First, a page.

Creating a block for navigation menus is one of the nine projects Matt Mullenweg identified as a priority for 2019, and the future of WordPress menus is starting to take shape. Designers working on the new Navigation Menu block have published a prototype this week with detailed notes on how users will interact with the block.
The proposed solution would automatically generate a menu and users would able to delete menu items using the keyboard or block settings ellipsis menu. Individual menu items can be moved right or left and more advanced options for reordering or nesting would be hidden behind the block inspector.
Adding a menu item opens a search bar that would give quick access to all the content in the site. From here users can create a new page or use advanced mode to bulk add more pages. The designs aim to hide most of the more complex tasks behind the block inspector.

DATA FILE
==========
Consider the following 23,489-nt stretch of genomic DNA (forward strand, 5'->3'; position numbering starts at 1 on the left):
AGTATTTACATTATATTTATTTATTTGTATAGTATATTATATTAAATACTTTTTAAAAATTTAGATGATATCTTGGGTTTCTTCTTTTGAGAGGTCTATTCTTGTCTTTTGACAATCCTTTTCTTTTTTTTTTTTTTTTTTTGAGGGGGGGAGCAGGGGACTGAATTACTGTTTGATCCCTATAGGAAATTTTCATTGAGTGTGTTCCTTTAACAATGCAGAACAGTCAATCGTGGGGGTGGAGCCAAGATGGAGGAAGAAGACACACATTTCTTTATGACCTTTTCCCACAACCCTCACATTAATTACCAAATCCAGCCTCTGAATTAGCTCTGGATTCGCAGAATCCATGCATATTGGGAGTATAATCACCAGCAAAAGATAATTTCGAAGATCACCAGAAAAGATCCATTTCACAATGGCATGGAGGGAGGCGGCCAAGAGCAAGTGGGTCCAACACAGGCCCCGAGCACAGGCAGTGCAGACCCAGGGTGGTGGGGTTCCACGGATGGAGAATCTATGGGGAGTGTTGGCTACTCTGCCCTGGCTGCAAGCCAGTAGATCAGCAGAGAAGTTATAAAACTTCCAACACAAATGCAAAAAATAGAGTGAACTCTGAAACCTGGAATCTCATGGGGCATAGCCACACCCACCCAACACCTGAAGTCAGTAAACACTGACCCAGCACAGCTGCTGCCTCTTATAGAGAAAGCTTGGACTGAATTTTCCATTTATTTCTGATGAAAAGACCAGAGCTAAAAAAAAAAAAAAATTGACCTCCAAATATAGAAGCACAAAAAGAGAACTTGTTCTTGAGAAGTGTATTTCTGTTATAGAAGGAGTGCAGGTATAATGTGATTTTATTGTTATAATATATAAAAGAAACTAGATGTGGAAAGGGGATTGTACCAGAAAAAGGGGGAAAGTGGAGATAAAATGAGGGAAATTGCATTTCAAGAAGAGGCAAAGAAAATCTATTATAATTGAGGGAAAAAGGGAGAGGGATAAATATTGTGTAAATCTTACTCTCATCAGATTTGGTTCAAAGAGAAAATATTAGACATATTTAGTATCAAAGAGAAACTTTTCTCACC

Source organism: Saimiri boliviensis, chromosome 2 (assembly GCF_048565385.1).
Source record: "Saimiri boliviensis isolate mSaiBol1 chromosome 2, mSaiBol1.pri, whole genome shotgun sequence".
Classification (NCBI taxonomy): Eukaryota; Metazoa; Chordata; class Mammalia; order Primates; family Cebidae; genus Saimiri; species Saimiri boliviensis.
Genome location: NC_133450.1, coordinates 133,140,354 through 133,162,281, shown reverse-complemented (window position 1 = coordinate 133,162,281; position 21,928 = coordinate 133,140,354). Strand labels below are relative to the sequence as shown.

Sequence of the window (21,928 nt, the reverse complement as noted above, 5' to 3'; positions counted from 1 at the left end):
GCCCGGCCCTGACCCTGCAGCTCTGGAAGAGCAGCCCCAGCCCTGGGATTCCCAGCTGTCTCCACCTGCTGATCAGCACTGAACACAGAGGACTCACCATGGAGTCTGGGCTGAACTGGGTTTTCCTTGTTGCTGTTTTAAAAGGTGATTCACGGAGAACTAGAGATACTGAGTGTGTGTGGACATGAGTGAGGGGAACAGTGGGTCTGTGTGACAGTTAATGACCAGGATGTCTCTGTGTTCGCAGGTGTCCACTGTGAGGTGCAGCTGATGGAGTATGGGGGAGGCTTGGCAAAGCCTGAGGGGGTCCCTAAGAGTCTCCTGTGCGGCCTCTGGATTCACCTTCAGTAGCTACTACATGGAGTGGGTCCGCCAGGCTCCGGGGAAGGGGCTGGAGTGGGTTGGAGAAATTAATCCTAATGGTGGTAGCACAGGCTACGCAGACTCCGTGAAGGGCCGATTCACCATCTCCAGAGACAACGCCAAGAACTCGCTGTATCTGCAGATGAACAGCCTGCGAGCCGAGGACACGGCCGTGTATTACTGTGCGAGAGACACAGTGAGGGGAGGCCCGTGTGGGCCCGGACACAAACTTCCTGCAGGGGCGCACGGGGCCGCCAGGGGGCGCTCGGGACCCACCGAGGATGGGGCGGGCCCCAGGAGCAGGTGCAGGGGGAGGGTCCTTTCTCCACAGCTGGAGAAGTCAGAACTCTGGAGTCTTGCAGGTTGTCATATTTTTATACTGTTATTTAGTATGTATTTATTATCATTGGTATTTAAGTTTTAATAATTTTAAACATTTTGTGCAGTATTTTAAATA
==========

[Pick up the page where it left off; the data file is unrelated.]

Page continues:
Reading through the list of interactions this design is expected to cover, it’s clear that navigation menus are one of the most challenging interfaces to bring into the block editor. One of the principles the designs are based on is that “The editing state of the block itself should mimic as closely as possible the front-end output.” However, it’s difficult to fully visualize how this will work. Navigation menus are most likely to be used in the header and/or footer of a website, but it’s not yet clear how themes will reveal a navigation area to Gutenberg.
There are still many questions to be answered and the design team is seeking feedback on the prototype. Comments are open on the post and feedback on more specific interactions can be left on the relevant GitHub tickets or in Figma. The tickets related to the navigation block discussion are listed in the proposal. The design team is currently working on usability testing and aims to have a final design by the end of March.